43 <ja*****@earthlink.net> wrote in message news:<pa****************************@earthlink.net >...
how come m$Office isn't written in .net?

how come Open Office isn't written in j2ee?

how come dbms systems aren't written in either?

how come browsers aren't written in either?

how come RealPlayer, MediaPlayer and all applications
that need speed are written in c++ ? (except for
LimeWire, which is a piece of shit ).

how come Linux and all Linux applications are written
in c/c++ ?

Jul 19 '05 #12

P: n/a
mlw
Tim Tyler wrote:
mlw <ml*@nospam.no> wrote:

[Re: how come Open Office isn't written in j2ee?]

: Because Java, and languages like it, including .NET, are interpreted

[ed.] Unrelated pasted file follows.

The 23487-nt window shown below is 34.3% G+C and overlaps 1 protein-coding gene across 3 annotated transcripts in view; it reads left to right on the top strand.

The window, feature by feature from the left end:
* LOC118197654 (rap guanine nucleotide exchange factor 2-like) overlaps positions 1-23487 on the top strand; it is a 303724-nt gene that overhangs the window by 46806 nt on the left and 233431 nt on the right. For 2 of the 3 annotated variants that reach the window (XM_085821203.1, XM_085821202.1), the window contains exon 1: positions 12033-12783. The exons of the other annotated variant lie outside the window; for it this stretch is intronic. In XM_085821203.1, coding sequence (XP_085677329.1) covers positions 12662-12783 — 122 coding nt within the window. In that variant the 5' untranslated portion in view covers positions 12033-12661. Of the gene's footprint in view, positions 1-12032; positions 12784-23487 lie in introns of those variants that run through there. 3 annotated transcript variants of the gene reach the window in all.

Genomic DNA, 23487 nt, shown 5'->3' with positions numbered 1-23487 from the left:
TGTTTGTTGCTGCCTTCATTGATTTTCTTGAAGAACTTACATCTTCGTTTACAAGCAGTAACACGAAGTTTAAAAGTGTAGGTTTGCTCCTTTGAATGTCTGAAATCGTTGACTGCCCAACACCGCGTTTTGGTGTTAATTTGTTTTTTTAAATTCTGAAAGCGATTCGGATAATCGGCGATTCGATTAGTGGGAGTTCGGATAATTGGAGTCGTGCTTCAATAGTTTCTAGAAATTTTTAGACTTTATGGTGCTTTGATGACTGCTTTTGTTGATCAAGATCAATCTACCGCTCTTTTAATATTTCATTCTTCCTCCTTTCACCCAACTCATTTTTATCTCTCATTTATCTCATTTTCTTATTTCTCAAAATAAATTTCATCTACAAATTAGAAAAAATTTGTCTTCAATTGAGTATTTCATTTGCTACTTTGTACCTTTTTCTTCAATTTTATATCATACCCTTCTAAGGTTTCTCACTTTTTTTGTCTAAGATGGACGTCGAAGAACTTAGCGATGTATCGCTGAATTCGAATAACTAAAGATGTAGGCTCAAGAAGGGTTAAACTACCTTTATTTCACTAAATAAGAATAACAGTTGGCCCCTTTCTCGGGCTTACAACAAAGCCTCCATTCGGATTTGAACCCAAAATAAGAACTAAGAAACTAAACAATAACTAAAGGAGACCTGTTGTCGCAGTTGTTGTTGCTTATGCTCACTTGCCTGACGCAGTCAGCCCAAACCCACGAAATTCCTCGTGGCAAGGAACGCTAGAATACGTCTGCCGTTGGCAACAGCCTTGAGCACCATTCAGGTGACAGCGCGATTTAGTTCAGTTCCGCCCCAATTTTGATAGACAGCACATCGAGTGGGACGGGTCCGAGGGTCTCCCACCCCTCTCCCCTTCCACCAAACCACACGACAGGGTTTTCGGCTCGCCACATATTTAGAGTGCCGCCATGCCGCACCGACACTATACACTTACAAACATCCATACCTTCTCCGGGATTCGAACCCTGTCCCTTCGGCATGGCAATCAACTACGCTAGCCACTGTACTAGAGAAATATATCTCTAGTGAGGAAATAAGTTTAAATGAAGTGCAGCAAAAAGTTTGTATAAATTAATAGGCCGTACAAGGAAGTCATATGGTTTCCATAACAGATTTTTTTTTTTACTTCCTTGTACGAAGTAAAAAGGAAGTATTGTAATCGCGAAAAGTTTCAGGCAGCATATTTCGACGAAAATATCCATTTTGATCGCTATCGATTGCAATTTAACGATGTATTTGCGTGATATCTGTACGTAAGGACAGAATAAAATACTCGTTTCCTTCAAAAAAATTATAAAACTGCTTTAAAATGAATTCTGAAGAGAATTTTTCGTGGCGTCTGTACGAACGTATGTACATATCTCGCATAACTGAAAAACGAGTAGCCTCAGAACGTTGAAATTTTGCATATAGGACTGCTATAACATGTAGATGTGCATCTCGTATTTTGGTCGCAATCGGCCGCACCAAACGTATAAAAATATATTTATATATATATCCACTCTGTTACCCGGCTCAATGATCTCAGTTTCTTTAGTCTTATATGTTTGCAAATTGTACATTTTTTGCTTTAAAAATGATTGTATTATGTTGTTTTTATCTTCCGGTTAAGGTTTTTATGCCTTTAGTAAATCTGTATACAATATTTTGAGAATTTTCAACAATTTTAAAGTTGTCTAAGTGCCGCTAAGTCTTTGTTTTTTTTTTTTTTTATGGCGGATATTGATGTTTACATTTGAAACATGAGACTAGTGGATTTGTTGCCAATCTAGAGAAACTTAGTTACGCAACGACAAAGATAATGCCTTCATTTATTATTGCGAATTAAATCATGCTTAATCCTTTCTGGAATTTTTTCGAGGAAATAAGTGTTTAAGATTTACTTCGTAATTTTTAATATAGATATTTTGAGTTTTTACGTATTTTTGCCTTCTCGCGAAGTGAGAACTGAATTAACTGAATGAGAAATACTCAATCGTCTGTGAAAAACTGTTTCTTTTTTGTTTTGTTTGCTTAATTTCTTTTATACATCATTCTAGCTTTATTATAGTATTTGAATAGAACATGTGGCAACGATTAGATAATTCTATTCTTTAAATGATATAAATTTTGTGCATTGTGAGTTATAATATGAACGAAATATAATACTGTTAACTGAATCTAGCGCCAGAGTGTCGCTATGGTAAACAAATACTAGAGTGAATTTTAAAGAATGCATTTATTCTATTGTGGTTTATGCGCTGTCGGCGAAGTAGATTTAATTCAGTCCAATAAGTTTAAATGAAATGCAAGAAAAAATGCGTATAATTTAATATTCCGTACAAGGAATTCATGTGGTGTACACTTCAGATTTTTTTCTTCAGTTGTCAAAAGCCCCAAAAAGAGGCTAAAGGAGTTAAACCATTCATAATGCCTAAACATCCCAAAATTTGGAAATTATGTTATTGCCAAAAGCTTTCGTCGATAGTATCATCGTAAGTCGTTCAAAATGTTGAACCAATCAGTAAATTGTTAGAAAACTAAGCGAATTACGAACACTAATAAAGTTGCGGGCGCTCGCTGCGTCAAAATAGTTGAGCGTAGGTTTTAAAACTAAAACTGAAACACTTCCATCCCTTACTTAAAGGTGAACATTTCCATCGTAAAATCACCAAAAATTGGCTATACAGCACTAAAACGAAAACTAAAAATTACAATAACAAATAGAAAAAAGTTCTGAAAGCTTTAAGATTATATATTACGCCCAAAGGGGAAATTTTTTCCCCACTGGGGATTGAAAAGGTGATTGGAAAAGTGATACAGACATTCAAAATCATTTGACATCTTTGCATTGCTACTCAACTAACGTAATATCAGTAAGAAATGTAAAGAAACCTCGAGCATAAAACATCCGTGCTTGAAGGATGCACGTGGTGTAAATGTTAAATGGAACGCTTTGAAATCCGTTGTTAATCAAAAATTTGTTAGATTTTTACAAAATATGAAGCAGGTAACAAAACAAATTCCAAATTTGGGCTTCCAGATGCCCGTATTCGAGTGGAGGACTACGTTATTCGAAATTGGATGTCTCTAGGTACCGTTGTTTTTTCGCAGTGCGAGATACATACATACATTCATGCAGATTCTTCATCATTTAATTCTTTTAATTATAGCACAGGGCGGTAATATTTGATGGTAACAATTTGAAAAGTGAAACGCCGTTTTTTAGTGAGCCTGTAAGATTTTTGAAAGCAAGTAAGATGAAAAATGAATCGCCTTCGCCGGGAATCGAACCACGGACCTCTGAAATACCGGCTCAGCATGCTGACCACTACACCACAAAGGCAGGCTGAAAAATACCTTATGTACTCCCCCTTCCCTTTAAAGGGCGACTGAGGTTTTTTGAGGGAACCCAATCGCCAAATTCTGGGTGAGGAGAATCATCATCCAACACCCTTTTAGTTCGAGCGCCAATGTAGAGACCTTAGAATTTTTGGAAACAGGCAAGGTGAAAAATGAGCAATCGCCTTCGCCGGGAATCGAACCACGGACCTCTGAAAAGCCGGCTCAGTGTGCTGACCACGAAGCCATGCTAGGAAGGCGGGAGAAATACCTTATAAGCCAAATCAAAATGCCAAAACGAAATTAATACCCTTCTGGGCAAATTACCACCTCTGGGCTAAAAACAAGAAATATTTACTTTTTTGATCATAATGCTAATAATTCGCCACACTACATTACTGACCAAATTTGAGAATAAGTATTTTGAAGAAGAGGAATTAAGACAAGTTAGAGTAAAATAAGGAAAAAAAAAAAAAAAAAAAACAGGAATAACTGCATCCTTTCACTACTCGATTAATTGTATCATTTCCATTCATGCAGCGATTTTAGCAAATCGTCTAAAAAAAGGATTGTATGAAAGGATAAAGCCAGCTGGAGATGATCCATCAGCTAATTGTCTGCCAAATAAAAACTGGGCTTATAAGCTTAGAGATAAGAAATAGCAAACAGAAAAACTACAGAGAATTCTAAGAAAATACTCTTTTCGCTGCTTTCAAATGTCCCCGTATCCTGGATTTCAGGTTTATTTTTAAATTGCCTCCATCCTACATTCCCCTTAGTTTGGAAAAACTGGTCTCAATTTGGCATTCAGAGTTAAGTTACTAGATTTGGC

: environments. They may play tricks with JITs "just in time" compilers,
: but make no mistake, it is an interpreted environment.

Uh - no they aren't. C'mon - get with the program here.

Java bytecodes were interpreted back in 1995. Things have moved on since
then.


So, are you saying java programs are native binaries now? I can open one up
and see native x86 code? of course not, they are tokenized source. So much
so that you can dump out the originating source from a decompiler (sans
comments).

Not everything is JITed, and JITing takes time. It is a high level
interpretor, to claim otherwise is really being misinformed.
Jul 19 '05 #13

P: n/a
This is an idiotic question, and Erik's response is pretty close to teh
mark. .NET is a new technology and MS Office has been around for years. What
would the value to Microsoft be in committing teams of programmers to
rewrite MS Office in .NET? The same goes for SQL server or any other
exisiting product.

..NET is a fantastic platform for distributed development, far superior to
J2EE (and I've used both extensively)...

John.